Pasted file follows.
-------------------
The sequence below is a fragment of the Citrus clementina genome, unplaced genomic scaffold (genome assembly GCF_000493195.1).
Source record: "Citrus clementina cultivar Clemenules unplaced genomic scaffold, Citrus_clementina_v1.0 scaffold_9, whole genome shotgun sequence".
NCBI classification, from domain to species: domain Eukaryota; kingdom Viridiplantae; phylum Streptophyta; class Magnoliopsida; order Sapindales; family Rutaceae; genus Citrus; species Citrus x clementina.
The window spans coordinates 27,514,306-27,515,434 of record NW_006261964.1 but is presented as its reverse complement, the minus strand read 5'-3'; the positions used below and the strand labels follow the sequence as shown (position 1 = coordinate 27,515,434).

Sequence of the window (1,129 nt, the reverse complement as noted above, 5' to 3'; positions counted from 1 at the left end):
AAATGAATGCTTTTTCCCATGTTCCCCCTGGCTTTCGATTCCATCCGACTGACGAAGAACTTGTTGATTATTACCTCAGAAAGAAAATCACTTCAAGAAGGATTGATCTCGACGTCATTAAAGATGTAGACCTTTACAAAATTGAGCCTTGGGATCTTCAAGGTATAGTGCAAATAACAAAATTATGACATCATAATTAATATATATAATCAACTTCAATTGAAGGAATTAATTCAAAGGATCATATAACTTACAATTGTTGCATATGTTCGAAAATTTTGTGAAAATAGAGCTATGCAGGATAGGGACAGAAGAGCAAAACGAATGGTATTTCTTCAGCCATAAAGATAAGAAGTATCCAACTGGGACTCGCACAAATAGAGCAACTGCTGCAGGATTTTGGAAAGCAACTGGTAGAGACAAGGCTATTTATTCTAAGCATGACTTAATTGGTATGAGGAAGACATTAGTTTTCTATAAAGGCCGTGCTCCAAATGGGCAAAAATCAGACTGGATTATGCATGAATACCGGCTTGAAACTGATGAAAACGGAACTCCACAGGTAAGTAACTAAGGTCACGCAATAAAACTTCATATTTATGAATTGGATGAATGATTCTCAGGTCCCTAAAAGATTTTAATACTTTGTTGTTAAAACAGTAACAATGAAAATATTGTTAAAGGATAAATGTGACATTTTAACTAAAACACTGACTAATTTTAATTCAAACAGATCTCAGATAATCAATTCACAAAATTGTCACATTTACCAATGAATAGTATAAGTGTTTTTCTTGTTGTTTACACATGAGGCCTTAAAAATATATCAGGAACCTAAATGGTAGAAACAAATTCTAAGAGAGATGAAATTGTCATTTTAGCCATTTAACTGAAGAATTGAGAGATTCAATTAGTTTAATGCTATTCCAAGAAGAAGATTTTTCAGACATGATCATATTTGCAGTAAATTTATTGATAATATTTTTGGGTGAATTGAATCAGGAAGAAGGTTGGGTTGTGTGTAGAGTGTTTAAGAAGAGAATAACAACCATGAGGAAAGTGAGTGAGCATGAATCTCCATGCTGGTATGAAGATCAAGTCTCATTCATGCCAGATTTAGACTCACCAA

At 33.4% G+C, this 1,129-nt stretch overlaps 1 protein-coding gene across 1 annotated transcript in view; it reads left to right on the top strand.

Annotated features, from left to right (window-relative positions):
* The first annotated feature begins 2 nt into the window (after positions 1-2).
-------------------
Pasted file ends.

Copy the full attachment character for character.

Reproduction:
The sequence below is a fragment of the Citrus clementina genome, unplaced genomic scaffold (genome assembly GCF_000493195.1).
Source record: "Citrus clementina cultivar Clemenules unplaced genomic scaffold, Citrus_clementina_v1.0 scaffold_9, whole genome shotgun sequence".
NCBI classification, from domain to species: domain Eukaryota; kingdom Viridiplantae; phylum Streptophyta; class Magnoliopsida; order Sapindales; family Rutaceae; genus Citrus; species Citrus x clementina.
The window spans coordinates 27,514,306-27,515,434 of record NW_006261964.1 but is presented as its reverse complement, the minus strand read 5'-3'; the positions used below and the strand labels follow the sequence as shown (position 1 = coordinate 27,515,434).

Sequence of the window (1,129 nt, the reverse complement as noted above, 5' to 3'; positions counted from 1 at the left end):
AAATGAATGCTTTTTCCCATGTTCCCCCTGGCTTTCGATTCCATCCGACTGACGAAGAACTTGTTGATTATTACCTCAGAAAGAAAATCACTTCAAGAAGGATTGATCTCGACGTCATTAAAGATGTAGACCTTTACAAAATTGAGCCTTGGGATCTTCAAGGTATAGTGCAAATAACAAAATTATGACATCATAATTAATATATATAATCAACTTCAATTGAAGGAATTAATTCAAAGGATCATATAACTTACAATTGTTGCATATGTTCGAAAATTTTGTGAAAATAGAGCTATGCAGGATAGGGACAGAAGAGCAAAACGAATGGTATTTCTTCAGCCATAAAGATAAGAAGTATCCAACTGGGACTCGCACAAATAGAGCAACTGCTGCAGGATTTTGGAAAGCAACTGGTAGAGACAAGGCTATTTATTCTAAGCATGACTTAATTGGTATGAGGAAGACATTAGTTTTCTATAAAGGCCGTGCTCCAAATGGGCAAAAATCAGACTGGATTATGCATGAATACCGGCTTGAAACTGATGAAAACGGAACTCCACAGGTAAGTAACTAAGGTCACGCAATAAAACTTCATATTTATGAATTGGATGAATGATTCTCAGGTCCCTAAAAGATTTTAATACTTTGTTGTTAAAACAGTAACAATGAAAATATTGTTAAAGGATAAATGTGACATTTTAACTAAAACACTGACTAATTTTAATTCAAACAGATCTCAGATAATCAATTCACAAAATTGTCACATTTACCAATGAATAGTATAAGTGTTTTTCTTGTTGTTTACACATGAGGCCTTAAAAATATATCAGGAACCTAAATGGTAGAAACAAATTCTAAGAGAGATGAAATTGTCATTTTAGCCATTTAACTGAAGAATTGAGAGATTCAATTAGTTTAATGCTATTCCAAGAAGAAGATTTTTCAGACATGATCATATTTGCAGTAAATTTATTGATAATATTTTTGGGTGAATTGAATCAGGAAGAAGGTTGGGTTGTGTGTAGAGTGTTTAAGAAGAGAATAACAACCATGAGGAAAGTGAGTGAGCATGAATCTCCATGCTGGTATGAAGATCAAGTCTCATTCATGCCAGATTTAGACTCACCAA

At 33.4% G+C, this 1,129-nt stretch overlaps 1 protein-coding gene across 1 annotated transcript in view; it reads left to right on the top strand.

Annotated features, from left to right (window-relative positions):
* The first annotated feature begins 2 nt into the window (after positions 1-2).